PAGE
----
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Squint


It is deviation of eyeball and is broadly divided as:
  1. Concomitant                
  2. Incomitant (Paralytic).
Pseudo squint : eyeball appears deviated but on HIshberg test no devitaion observed
Causes:



Tests for squint
  1. Hishberg test
  2. Cover test
  3. Cover – uncover test
  4. Alternate cover test
  5. Prism cover test
    1. Prism bar cover test
    2. Krimsky test ( done in non- fixating eyes)
  • Both these tests used to measure objective angle of squint
  • Subjective angle measured with
    • Maddox wing
    • Maddox rod tests
Table: Differentiating features between incomitant and comitant squint
Clinical features
 
Incomitant squint (paralytic or restrictive) Comitant squint
 
Magnitude of squint
Diplopia
Ocular movements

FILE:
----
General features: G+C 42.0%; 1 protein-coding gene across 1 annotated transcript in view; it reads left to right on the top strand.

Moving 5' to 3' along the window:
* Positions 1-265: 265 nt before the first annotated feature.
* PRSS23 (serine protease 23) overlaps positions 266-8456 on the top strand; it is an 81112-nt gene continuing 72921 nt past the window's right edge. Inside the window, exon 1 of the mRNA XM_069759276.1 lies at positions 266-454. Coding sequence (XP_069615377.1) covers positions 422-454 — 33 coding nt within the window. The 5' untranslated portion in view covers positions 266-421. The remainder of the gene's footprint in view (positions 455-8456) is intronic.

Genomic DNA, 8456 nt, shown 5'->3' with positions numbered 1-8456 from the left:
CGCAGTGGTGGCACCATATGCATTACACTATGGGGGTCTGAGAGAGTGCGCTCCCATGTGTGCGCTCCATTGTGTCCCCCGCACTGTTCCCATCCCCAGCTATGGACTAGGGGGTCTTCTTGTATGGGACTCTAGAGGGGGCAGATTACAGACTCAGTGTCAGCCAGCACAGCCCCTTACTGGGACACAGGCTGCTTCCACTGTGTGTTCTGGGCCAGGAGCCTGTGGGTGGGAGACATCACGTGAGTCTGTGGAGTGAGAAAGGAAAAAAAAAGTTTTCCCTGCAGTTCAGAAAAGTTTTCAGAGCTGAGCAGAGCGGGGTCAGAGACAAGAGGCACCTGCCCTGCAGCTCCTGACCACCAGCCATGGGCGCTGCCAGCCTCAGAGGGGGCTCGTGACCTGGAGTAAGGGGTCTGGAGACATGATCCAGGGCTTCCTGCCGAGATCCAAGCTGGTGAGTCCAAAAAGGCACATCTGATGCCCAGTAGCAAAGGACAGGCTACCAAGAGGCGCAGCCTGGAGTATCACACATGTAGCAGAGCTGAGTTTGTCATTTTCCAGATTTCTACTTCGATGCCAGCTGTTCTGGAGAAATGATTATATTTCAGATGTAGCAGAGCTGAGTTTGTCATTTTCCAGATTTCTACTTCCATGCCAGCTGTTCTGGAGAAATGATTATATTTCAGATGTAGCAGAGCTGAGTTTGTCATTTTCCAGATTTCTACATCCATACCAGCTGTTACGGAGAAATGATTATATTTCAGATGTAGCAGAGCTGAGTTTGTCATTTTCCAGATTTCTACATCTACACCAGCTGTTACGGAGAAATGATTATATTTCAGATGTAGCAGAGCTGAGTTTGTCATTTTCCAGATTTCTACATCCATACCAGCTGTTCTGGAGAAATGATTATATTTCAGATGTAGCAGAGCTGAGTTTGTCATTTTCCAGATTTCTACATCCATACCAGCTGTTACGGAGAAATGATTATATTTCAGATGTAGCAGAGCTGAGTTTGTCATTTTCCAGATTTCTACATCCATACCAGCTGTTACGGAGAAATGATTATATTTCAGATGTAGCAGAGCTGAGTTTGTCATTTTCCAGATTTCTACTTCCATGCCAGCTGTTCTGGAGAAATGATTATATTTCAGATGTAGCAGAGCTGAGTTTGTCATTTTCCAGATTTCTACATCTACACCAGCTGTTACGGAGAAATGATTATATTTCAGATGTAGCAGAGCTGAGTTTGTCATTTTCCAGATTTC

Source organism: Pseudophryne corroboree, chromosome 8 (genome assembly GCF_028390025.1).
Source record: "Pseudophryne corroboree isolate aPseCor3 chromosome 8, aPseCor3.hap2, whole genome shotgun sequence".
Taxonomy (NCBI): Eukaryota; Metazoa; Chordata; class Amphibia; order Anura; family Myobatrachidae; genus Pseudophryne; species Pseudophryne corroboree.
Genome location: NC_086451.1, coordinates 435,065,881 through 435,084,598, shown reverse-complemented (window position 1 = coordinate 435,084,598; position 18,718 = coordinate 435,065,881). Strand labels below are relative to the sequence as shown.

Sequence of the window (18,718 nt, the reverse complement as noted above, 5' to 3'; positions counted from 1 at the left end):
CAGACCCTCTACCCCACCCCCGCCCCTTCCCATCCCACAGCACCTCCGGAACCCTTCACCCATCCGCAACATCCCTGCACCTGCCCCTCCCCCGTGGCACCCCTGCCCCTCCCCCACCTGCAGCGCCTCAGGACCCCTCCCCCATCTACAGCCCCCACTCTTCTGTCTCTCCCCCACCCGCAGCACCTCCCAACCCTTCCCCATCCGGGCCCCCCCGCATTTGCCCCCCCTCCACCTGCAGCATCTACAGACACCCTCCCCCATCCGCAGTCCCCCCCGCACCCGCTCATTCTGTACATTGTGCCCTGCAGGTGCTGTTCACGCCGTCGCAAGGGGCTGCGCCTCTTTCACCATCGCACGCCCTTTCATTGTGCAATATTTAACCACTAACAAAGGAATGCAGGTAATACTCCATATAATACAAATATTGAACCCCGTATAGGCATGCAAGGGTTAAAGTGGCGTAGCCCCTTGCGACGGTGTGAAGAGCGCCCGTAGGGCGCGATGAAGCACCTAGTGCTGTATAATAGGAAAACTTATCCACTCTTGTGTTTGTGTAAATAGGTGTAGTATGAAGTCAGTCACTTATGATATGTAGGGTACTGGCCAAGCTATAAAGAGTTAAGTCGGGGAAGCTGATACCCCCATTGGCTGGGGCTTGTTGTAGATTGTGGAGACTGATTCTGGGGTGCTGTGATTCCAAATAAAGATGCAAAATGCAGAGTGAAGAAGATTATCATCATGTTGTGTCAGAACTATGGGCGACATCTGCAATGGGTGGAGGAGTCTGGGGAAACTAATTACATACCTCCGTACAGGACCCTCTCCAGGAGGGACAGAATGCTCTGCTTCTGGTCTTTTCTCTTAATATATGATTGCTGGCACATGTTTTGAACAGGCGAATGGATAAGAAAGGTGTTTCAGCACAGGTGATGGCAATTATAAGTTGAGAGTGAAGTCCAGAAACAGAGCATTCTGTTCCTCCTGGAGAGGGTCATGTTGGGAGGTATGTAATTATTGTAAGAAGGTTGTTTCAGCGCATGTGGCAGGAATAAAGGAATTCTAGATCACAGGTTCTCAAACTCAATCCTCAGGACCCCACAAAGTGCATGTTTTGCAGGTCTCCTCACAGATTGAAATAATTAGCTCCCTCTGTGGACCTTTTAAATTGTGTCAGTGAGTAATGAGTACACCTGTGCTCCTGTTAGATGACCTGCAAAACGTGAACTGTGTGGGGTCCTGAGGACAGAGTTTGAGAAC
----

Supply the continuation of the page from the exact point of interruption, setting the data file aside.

False projection
Abnormal head posture
Secondary deviation
Varies with eye position
Usually present
Restricted
Present
Usually present
More than primary
Same in all positions
Usually absent*
Full
Absent
Absent
Equal to primary
Features of Paralytic Squint
  1. Diplopia
  2. Confusion
  3. Ocular deviation
  4. Primary deviation is less than secondary deviation according to Hering’s Law (There is equal amount of innervation in yoke muscles.*
*exception: Dissociated vertical deviation

Sherrington’s Law*
Sherrington's law of reciprocal innervation states that increased innervation of a muscle is automatically associated with a reciprocal decrease in innervation (relaxation) of its antagonist.
*exception : Duane retraction syndrome

Management of Squint





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